Because the main realization that you, as a smart reader, will arrive at – is just that there is no such thing as DevOps. DevOps is a myth.

So What’s The Story?

It all basically comes down to this: some IT companies achieve better results than others. Better revenues, higher customer and employee satisfaction, faster value delivery, higher quality. There’s no one-size-fits-all formula, there is no magic bullet – but we can learn from these high performers and try to apply certain tools and practices in order to improve the way we work and achieve similar or better results. These tools and processes come from a myriad of management theories and practices. Moreover – they are constantly evolving, so we need to always be learning. But at least we have the promise of better life. That is if we get it all right: the people, the architecture, the processes, the mindset, the org structure, etc.

So it’s not about certain tools, cause the tools will change. And it’s not about certain practices – because we’re creative and frameworks come and go. I don’t see too many folks using Kanban boards 10 years from now. (In the same way only the laggards use Gantt charts today) And then the speakers at the next fancy conference will tell you it’s mainly about culture. And you know what culture is? It’s just a story, or rather a collection of stories that a group of people share. Stories that tell us something about the world and about ourselves. Stories that have only a very relative connection to the material world. Stories that can easily be proven as myths by another group of folks who believe them to be wrong.

But Isn’t It True?

Anybody who’s studied management theories knows how the approaches have changed since the beginning of the last century. From Taylor’s scientific management and down to McGregor’s X&Y theory they’ve all had their followers. Managers who’ve applied them and swore getting great results thanks to them. And yet most of these theories have been proven wrong by their successors.

In the same way we see this happening with DevOps and Agile. Agile was all the buzz since its inception in 2001. Teams were moving to Scrum, then Kanban, now SAFE and LESS. But Agile didn’t deliver on its promise of better life. Or rather – it became so commonplace that it lost its edge. Without the hype, we now realize it has its downsides. And we now hope that maybe this new DevOps thing will make us happy.

You may say that the world is changing fast – that’s why we now need new approaches! And I agree – the technology, the globalization, the flow of information – they all change the stories we live in. But this also means that whatever is working for someone else today won’t probably work for you tomorrow – because the world will change yet again.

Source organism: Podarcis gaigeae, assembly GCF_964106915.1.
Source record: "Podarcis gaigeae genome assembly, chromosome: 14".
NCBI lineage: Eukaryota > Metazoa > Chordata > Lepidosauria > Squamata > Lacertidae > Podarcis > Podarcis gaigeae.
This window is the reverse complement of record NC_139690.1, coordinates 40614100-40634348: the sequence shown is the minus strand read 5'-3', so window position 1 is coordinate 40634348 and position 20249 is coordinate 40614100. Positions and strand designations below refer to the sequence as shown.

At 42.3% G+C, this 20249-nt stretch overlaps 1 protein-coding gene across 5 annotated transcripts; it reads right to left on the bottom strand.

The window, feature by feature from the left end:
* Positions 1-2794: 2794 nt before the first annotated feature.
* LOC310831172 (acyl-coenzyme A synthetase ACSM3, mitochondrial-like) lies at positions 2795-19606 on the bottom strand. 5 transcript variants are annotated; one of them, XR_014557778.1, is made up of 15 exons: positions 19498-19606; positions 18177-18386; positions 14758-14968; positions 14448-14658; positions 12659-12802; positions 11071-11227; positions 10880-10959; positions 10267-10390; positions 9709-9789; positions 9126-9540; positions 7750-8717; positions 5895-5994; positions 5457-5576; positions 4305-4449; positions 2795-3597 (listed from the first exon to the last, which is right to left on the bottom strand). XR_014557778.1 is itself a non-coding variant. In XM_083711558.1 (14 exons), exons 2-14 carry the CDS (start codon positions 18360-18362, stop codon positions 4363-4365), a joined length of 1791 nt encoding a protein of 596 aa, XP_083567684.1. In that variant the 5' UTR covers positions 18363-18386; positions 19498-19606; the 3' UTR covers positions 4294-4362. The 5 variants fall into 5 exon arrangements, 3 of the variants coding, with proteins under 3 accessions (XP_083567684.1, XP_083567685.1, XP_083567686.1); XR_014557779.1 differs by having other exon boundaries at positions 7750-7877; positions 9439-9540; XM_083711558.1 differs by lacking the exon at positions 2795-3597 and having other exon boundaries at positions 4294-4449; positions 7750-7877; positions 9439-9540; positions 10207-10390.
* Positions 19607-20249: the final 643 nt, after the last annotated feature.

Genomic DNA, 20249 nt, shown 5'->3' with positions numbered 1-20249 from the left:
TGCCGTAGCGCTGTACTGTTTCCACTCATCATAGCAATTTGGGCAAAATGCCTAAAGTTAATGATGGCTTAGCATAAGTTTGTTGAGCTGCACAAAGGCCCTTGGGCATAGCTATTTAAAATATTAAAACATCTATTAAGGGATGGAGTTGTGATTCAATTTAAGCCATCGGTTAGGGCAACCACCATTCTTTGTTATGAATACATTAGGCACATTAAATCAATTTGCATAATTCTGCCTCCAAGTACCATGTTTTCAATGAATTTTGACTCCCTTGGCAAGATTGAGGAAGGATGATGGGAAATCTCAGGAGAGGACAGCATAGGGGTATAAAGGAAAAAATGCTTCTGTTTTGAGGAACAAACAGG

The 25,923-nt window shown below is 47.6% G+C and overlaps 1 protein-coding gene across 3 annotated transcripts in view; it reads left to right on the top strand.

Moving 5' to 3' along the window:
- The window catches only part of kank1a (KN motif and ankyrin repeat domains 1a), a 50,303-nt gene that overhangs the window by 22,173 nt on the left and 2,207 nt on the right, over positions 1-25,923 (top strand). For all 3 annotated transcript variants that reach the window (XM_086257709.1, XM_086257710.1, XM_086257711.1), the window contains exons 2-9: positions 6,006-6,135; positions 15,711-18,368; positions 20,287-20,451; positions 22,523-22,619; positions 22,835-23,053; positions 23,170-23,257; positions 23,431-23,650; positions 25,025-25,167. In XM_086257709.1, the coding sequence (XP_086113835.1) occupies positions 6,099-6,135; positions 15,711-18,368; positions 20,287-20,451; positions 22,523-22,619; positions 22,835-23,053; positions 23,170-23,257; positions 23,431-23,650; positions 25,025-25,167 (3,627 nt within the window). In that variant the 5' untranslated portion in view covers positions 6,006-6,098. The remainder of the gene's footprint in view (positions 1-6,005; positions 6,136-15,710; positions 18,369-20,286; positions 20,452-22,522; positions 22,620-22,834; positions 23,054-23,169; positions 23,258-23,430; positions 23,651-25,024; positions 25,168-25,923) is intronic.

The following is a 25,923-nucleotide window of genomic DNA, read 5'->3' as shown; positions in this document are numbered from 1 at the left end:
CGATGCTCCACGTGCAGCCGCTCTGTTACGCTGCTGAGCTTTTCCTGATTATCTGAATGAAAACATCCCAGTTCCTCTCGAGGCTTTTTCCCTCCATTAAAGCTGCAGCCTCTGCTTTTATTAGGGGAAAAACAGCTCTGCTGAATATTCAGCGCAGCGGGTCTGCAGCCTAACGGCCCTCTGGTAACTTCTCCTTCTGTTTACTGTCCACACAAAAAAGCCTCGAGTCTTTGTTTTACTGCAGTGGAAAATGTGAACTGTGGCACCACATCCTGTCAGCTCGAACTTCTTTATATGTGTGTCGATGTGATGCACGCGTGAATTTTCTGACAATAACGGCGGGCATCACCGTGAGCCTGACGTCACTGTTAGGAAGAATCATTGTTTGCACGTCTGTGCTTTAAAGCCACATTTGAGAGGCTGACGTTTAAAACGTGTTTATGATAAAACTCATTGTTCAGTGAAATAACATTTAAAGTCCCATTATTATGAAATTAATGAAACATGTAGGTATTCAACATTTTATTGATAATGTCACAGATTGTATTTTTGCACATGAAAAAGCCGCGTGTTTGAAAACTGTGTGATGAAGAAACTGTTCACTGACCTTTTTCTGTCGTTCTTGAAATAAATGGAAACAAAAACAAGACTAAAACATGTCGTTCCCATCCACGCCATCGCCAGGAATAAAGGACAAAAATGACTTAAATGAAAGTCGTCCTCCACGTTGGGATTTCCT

Which means that the DevOps Handbook – while a great overview and historical document and a source of inspiration – should not be taken as a guide to action. It’s just another step towards establishing the DevOps myth.

And that takes us back to where we started – myths and stories aren’t bad in themselves. They help us collaborate by providing a common semantic system and shared goals. But they only work while we believe in them and until a new myth comes around – one powerful enough to grab our attention.

Your Own DevOps Story

So if we agree that DevOps is just another myth, what are we left with? What do we at Otomato and other DevOps consultants and vendors have to sell? Well, it’s the same thing we’ve been building even before the DevOps buzz: effective software delivery and IT management. Based on tools and processes, automation and effective communication. Relying on common sense and on being experts in whatever myth is currently believed to be true.

As I keep saying – culture is a story you tell. And we make sure to be experts in both the storytelling and the actual tooling and architecture. If you’re currently looking at creating a DevOps transformation or simply want to optimize your software delivery – give us a call. We’ll help to build your authentic DevOps story, to train your staff and to architect your pipeline based on practice, skills and your organization’s actual needs. Not based on myths that other people tell.


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Infrastructure As Code Revisited